China was quite amazing, a little business, a little vacation. No dancing, but we stayed in a nice whorehouse, right close to the Forbidden City. I'm not sure if they thought Andrea and I were husband and wife. Anyway it was very clean, for a whorehouse anyway.
Here's the summary. In Shanghai I went to a table tennis school, then travelled around a lot with my Mom and sister Andrea, first to the Massacre Museum in Nanking which made me pretty mad at the Japanese militarists, then to Qingdao where the beer comes from, then to Beijing to the Imperial Palaces and to hang out with my former boss whose new company has been building an office there. How about a turtle dish? Will this turtle do? It was definitely an adventure.
I spent a couple of days at the Shanghai Cao Yanhua Table Tennis Training School, where my personal trainer, a very handsome gentleman named Mr. Liu, was a former member of the Chinese National Team, and had also coached the current Olympic gold medalist. Mostly it was instruction and drill, with a couple of games thrown in with some of the kids just to show me how it can be done. The kids' skills can be pretty well summarized by the formula, 200 points times their age (probably an underestimate). I am a 1600 level player in the US rating system, (#1 in the US is about 2800), and I'm ranked around 47th in the state of Washington; both of the 9-year-old players there allowed me only 8 points in the games we played. So they were probably 1800 to 2100 level players. The 10-year-olds, well, there wasn't much point in playing them, they were way too good. As far as the 7 year olds, I figured I could probably beat them; they had a very fast, low-to-the-table game with a lot of acrobatic drives and counter-drives, but not many loops and not much spin sophistication. So I think they would be rated about 1400 in the US. When I was rated 1376 last December, after the US Nationals, I played and lost a fairly close match to the previous-year's US National Champion under-10 player last year, who was rated 1100 before that particular tournament, and 1500 afterwards. So I think their 7-year-olds were much better than our 10-year-old national champion, so that any one of this crowd of kids could be the US National champion for their age group, and probably any of the 15-year-olds could be US national champion (open age), or close to it.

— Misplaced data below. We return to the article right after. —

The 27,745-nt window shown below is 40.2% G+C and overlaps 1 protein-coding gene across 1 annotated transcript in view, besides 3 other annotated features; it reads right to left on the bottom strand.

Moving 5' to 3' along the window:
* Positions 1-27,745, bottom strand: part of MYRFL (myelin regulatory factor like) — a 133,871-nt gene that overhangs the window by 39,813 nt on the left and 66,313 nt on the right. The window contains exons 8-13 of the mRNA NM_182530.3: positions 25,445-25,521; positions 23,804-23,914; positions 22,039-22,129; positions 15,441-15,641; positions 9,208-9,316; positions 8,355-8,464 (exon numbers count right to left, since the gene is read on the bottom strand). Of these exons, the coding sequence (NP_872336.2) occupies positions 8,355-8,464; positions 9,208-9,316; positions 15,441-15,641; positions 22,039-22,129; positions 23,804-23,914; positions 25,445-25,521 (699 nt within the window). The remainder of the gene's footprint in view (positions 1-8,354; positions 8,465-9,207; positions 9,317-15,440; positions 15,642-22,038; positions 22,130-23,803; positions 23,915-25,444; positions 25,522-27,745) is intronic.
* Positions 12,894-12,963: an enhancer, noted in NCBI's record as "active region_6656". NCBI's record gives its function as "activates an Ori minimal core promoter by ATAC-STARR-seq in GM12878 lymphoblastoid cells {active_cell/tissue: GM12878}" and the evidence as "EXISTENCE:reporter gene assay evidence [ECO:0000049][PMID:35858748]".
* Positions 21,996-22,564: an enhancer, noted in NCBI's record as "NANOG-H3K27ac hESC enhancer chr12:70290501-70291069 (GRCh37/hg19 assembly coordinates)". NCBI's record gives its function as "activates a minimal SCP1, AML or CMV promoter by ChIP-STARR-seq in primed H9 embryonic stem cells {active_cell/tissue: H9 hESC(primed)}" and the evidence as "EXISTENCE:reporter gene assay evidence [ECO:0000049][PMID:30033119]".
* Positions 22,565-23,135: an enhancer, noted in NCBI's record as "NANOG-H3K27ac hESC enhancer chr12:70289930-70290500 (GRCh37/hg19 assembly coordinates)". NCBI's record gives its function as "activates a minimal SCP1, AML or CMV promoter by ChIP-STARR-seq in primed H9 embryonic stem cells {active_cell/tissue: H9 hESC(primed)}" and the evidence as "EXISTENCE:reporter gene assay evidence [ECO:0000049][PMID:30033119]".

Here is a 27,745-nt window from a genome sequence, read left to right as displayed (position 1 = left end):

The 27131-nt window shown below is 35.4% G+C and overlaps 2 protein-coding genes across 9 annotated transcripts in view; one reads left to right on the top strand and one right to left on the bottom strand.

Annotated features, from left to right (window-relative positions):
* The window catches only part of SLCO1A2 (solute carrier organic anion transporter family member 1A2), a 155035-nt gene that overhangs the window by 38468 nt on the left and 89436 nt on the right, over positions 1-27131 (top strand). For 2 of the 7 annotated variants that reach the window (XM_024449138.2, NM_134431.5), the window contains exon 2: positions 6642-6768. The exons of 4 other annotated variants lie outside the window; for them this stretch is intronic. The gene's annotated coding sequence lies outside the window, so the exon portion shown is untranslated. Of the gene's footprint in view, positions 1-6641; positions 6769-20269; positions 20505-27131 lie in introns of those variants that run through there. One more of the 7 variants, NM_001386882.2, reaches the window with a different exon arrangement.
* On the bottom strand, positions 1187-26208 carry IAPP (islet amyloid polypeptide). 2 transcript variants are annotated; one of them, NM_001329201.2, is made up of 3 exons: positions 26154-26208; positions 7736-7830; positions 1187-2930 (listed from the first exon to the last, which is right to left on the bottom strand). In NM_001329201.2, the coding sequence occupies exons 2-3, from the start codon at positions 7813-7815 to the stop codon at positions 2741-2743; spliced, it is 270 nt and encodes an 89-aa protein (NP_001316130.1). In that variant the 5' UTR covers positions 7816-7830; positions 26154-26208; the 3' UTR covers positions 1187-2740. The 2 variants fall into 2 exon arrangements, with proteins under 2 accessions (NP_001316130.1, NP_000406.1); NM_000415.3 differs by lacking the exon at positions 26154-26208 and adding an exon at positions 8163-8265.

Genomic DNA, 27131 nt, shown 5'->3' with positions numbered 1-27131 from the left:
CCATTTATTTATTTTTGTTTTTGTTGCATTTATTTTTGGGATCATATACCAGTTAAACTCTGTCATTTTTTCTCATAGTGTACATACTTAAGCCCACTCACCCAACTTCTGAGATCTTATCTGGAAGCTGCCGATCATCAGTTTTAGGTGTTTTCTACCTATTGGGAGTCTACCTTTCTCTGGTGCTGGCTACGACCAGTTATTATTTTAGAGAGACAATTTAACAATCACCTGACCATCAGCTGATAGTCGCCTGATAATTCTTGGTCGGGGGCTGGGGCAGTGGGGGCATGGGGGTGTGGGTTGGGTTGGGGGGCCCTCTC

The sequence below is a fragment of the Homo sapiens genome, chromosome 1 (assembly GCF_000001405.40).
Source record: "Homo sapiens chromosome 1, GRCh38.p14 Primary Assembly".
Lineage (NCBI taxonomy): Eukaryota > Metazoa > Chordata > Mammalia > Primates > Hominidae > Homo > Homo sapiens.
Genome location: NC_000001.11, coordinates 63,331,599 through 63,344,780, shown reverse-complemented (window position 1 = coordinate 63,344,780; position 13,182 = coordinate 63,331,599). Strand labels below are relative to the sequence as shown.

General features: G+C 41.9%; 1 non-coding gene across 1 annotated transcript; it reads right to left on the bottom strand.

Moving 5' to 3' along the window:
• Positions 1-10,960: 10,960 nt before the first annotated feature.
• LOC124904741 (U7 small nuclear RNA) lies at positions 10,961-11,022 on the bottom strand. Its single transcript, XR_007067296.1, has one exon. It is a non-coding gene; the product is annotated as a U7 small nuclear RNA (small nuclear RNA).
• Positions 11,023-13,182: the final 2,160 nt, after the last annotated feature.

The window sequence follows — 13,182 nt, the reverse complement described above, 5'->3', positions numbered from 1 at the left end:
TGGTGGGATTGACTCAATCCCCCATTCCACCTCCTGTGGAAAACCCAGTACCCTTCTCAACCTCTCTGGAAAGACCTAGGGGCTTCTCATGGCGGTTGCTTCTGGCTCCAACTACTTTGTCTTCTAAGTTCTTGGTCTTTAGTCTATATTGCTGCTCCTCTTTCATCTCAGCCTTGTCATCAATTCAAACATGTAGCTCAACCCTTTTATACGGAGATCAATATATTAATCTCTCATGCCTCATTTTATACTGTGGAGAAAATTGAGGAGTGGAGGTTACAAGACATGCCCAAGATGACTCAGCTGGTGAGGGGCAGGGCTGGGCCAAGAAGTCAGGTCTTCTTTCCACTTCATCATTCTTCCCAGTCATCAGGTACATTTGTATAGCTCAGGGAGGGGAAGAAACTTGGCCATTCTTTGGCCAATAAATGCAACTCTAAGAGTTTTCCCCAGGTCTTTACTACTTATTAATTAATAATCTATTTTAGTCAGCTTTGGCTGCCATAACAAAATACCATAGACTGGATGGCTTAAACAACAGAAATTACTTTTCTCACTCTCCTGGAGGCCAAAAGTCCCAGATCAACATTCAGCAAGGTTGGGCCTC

Much to my surprise, in the country of penhold players, most kids played shakehand. Maybe 10% or so used penhold grip (and those kids mostly did have the reverse backhand stroke down pat).
One student that I saw from a distance had an amazing pistol grip on his paddle, with the blade between forefinger and middle finger and a wide flange covering the palm for a handle. He was a serious 2000-level 10-year-old player, and the grip and style allowed an amazingly powerful, whiplike topspin and chop stroke in both forehand and backhand, with slight hand angle adjustments making the difference between topspin and chop. Although it seems experimental at this point, it may well turn out to be the dominant playing style of the future; if you're interested in table tennis, you should look for it to emerge over the next decade or so.
The coach especially, but the kids also, taught me just a whole lot of important things, including doing a forehand/backhand drill that forces me to watch quickly and move my feet quickly, and neither anticipate too much nor sit on my heels. I learned to keep my posture very low to the table, extremely deep-bent knees (I'm six-feet-two, so I have to get down to the table, which is only two-foot-six from the ground). I learned to lower my shoulder on the hitting side and turn my body a lot farther than I had thought during the stroke anticipation phase, which of course requires even better footwork. I learned to hit my penhold backhand with a stroke that begins at my feet, with deeply bent knees and forward-leaning body, with a low and forward hitting-hand shoulder and with a rotated body, that continues with a flat-hitting upper-arm rotation that has follow-through only to an angle parallel to the ball path, and that gets both power and control from an explosive body-extension that continues up all the way till I'm standing on my toes in a long tall arch with my hand just beyond my face. I learned that when I'm really exhausted, putting my spine into a fully straight posture, even slightly arched back, and letting my knees bend more and my legs do more of the work to set my shoulders in position for each stroke rather than arching my spine forward in the intended direction, gives me three things: more physical endurance, better coordination and stroke stability, and an additional level of mental clarity and stamina. So I learned a lot in a short time. It was really, really great.